Oranges and Lemons

From Wikipedia, the free encyclopedia
Jump to navigation Jump to search
"Oranges and Lemons"
St Leonards Bell.JPG
One of the 12 bells of St Leonard's, Shoreditch, removed for maintenance
Nursery rhyme
Publishedc. 1744

"Oranges and Lemons" is a traditional English nursery rhyme, folksong, and singing game which refers to the bells of several churches, all within or close to the City of London. It is listed in the Roud Folk Song Index as No 13190.


Oranges and lemons,
Say the bells of St. Clement's.

You owe me five farthings,
Say the bells of St. Martin's.

When will you pay me?
Say the bells at Old Bailey.

When I grow rich,
Say the bells at Shoreditch.

When will that be?
Say the bells of Stepney.

I do not know,
Says the great bell at Bow.

Here comes a candle to light you to bed,
And here comes a chopper to chop off your head!
  Chip chop chip chop the last man is dead[1]

Alternative version[edit]

Gay go up, and gay go down,
To ring the bells of London town.

Bull's eyes and targets,
Say the bells of St. Margret's.

Brickbats and tiles,
Say the bells of St. Giles'.

Halfpence and farthings,
Say the bells of St. Martin's.

Oranges and lemons,
Say the bells of St. Clement's.

Pancakes and fritters,
Say the bells of St. Peter's.

Two sticks and an apple,
Say the bells at Whitechapel.

Pokers and tongs,
Say the bells at St. John's.

Kettles and pans,
Say the bells at St. Ann's.

Old Father Baldpate,
Say the slow bells at Aldgate.

Maids in white Aprons
Say the bells of St Catherine's.

You owe me ten shillings,
Say the bells of St. Helen's.

When will you pay me?
Say the bells at Old Bailey.

When I grow rich,
Say the bells at Shoreditch.

Pray when will that be?
Say the bells of Stepney.

I'm sure I don't know,
Says the great bell at Bow.

Here comes a candle to light you to bed,
And here comes a chopper to chop off your head.[2]

Section from a 19th-century engraving by Nathaniel Whittock from a drawing by Antony van den Wyngaerde (c. 1543–50), which shows the towers and spires of many of the churches mentioned in the rhyme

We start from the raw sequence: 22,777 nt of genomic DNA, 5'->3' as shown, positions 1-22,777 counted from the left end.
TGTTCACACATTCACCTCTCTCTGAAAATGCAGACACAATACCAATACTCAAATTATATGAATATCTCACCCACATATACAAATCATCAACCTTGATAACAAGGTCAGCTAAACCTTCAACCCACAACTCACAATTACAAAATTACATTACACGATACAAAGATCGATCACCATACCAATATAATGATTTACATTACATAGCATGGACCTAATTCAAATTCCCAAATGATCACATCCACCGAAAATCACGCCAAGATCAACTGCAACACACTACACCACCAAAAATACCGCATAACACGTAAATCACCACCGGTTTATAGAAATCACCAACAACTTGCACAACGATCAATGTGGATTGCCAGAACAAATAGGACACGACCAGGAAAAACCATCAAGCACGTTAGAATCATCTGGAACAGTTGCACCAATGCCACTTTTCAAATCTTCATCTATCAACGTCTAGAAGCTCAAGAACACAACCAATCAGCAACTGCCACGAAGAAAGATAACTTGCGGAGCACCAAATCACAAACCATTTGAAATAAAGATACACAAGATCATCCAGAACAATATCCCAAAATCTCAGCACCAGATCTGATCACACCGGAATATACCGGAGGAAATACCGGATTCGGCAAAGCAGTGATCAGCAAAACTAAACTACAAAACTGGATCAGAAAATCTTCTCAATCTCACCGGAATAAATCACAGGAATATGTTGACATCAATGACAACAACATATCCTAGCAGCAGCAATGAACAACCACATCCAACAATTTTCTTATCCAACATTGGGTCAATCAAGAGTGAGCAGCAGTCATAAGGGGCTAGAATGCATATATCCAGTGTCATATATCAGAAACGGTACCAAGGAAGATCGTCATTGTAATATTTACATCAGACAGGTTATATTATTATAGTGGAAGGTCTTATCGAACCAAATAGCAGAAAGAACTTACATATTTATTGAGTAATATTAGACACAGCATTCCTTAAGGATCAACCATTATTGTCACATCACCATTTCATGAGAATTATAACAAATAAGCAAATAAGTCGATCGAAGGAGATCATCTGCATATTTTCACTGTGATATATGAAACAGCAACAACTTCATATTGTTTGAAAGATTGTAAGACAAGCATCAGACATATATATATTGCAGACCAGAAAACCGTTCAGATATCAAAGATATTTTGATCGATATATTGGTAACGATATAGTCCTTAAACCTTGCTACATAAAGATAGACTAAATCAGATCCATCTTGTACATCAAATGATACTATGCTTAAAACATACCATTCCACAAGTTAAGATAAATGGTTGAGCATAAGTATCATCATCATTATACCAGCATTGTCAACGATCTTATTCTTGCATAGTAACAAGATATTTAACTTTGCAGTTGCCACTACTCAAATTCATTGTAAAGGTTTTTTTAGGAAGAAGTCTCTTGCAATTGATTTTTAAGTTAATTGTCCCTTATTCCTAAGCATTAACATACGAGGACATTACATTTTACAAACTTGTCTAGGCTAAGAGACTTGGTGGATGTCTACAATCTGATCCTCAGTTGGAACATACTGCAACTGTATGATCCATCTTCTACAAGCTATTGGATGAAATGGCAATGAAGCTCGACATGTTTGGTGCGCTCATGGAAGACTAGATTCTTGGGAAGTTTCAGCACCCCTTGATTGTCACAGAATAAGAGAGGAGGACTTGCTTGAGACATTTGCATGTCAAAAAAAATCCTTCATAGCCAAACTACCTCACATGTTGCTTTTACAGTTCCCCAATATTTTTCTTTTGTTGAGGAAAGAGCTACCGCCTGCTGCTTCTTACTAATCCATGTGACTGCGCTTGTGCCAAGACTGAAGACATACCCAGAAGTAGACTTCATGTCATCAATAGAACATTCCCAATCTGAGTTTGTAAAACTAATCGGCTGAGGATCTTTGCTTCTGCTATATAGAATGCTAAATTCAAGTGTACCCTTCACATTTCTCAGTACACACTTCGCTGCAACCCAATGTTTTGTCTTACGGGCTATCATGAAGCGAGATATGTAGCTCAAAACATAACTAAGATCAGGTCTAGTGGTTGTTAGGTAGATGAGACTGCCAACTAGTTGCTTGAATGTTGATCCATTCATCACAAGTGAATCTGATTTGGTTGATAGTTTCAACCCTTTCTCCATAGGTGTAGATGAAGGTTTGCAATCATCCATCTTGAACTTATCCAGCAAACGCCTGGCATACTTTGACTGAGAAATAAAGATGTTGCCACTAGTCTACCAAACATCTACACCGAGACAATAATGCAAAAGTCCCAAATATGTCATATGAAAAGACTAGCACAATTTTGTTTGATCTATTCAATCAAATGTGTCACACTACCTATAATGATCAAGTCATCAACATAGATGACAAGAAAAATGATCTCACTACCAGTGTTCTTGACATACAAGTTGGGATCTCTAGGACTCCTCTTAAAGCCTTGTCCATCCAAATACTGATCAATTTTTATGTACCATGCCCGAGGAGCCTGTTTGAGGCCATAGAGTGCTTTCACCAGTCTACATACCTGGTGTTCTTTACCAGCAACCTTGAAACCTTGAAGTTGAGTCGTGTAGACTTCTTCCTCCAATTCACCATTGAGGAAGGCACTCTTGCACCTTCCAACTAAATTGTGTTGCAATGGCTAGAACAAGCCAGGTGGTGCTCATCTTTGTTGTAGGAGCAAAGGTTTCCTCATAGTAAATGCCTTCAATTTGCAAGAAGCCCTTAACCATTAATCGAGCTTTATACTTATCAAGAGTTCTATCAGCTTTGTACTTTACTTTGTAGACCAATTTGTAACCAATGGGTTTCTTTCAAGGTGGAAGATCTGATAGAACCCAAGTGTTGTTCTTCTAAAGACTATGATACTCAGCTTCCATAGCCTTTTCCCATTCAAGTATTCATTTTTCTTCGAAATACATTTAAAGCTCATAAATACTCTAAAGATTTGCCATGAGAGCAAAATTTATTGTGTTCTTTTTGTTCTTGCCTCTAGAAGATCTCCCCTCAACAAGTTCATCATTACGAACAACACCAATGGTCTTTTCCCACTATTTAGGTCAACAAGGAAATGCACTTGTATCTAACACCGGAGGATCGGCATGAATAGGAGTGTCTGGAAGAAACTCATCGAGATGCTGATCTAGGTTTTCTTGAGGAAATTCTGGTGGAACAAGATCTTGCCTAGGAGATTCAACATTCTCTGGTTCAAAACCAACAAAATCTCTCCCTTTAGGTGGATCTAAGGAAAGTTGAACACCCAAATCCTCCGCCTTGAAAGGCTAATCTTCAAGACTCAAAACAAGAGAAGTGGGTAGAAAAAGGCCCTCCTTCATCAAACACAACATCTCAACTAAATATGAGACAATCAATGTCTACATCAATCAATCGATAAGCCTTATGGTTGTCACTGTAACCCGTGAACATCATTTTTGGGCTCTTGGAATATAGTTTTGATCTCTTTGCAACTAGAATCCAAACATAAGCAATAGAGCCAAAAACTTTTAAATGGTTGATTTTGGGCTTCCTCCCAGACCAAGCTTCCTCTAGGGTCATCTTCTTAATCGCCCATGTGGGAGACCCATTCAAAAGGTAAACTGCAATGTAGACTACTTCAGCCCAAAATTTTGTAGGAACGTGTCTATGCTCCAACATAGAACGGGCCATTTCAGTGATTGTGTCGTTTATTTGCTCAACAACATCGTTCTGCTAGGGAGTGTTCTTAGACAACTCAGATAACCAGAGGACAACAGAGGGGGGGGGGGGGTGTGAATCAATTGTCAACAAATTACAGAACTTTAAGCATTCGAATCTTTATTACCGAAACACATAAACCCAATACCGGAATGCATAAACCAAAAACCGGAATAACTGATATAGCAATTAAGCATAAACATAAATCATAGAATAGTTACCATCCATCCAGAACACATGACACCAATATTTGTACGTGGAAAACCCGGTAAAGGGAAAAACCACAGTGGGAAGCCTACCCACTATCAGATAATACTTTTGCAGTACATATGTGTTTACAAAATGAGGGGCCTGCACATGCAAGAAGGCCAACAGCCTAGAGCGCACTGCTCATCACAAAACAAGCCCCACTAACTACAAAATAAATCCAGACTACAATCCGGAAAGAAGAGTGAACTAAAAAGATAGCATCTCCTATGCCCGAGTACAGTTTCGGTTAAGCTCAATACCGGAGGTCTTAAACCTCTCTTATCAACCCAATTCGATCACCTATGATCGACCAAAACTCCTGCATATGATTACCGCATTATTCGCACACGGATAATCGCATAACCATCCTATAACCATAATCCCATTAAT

As a game[edit]

Playing the game. Picture by Agnes Rose Bouvier (1842–92)

The song is used in a children's singing game with the same name, in which the players file, in pairs, through an arch made by two of the players (made by having the players face each other, raise their arms over their head, and clasp their partners' hands). The challenge comes during the final lines:

Here comes a candle to light you to bed.
Here comes a chopper to chop off your head.
(Chip chop, chip chop, the last man's dead.)

On the last word, the children forming the arch drop their arms to catch the pair of children currently passing through, who are then "out" and must form another arch next to the existing one. In this way, the series of arches becomes a steadily lengthening tunnel through which each set of two players has to run faster and faster to escape in time.[1]

Alternative versions of the game include: children caught "out" by the last rhyme may stand on a pressure plate behind one of the children forming the original arch, instead of forming additional arches; and children forming "arches" may bring their hands down for each word of the last line, while the children passing through the arches run as fast as they can to avoid being caught on the last word.[3] It was often the case, in Scottish playgrounds, that children would pair into boy and girl and the ones "caught" would have to kiss.[citation needed]

Origins and meaning[edit]

Illustration for the rhyme from The Only True Mother Goose Melodies (1833)

Various theories have been advanced to account for the rhyme, including: that it deals with child sacrifice; that it describes public executions; that it describes Henry VIII's marital difficulties.[1] Problematically for these theories the last two lines, with their different metre, do not appear in the earlier recorded versions of the rhyme, including the first printed in Tommy Thumb's Pretty Song Book (c. 1744), where the lyrics are: